It is love for God that calls one to endure the physical discipline of fasting, and that same love which fills one’s Sabbath rest with delight. Lacking that love, these spiritual disciplines would be devoid of meaning, mere physical responses to some overwhelming, body-shocking event (fasting), or a simple break from overwork and exhaustion (rest). Properly understood and placed within the context of relationship with the Divine, each is a powerful, unifying practice that strengthens, enlivens, and delights body, mind, soul, and spirit. But the dualistic mindset of the twenty-first-century world places body and spirit at war with each other, fragmenting the Eikon (the image of God) that human beings were meant to reflect. Perhaps, these volumes suggest, this is why neither fasting nor the keeping of the Sabbath are much understood or appreciated today, even by those who consider themselves to be religious or spiritual. Scot McKnight’s Fasting and Dan Allender’s Sabbath, both part of Thomas Nelson’s Ancient Practices series, couple historical perspective with modern insight, showing the practices to be as valid, helpful, and indeed, necessary today as they were in the ancient world.
“Fasting is the natural, inevitable response of a person to a grievous sacred moment in life”; it is a “choice not to eat for a designated period because some moment is so sacred that partaking in food would deface or profane” its seriousness. With these statements, Dr. Scot McKnight, professor of Religious Studies at North Park University in Chicago and a widely-recognized authority on the New Testament, early Christianity, and the historical Jesus, places the ancient practice of fasting within reach of twenty-first-century Western understanding.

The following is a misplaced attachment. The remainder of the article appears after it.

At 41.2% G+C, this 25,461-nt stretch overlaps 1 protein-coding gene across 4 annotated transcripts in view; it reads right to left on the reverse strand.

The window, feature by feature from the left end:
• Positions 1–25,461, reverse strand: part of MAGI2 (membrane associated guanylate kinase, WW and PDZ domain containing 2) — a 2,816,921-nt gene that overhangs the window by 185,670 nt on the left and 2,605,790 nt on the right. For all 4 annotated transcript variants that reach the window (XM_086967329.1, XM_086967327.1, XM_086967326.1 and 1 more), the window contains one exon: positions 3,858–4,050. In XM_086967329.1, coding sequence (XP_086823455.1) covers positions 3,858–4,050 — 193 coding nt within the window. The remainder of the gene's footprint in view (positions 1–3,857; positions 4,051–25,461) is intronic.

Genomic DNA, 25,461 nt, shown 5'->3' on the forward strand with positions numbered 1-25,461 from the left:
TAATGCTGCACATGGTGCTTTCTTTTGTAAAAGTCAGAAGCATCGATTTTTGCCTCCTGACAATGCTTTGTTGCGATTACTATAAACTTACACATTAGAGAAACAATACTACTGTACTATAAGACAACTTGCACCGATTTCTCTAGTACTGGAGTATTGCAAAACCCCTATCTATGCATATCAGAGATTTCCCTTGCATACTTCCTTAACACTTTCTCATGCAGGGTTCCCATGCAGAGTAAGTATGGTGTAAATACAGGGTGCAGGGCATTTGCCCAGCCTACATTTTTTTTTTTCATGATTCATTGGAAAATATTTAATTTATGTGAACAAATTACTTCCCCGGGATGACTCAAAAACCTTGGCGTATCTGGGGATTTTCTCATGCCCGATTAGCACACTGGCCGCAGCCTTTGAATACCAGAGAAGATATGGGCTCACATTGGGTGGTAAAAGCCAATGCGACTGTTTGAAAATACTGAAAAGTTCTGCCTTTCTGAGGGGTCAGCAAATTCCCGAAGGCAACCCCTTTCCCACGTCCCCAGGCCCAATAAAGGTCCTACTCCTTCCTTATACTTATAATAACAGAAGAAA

No one is spared moments of grief so overwhelmingly painful that the very thought of food creates nausea; here there is no choice—the body’s natural response to such an event is to reject food for a time. However, some may choose to fast be-cause of an intense desire to give the self fully to a moment or task, the sacredness of which is palpable. Fasting then “brings the body and spirit back together” in a way that is focused and without distraction.
Dr. McKnight suggests that re-joining the material to the immaterial results in the “embodied” faith of one who is completely human, yet whose very countenance radiates Divine awareness. Fasting, for such a person, is not “instrumental,” an attempt to “get something” from God, it is rather a participation in the mind of God in relation to a grievous sacred event, a yielding of the whole person—body, soul, spirit, heart, and mind—to a clear, focused encounter with Divine reality, and com-ing to know that such union is all that was desired.
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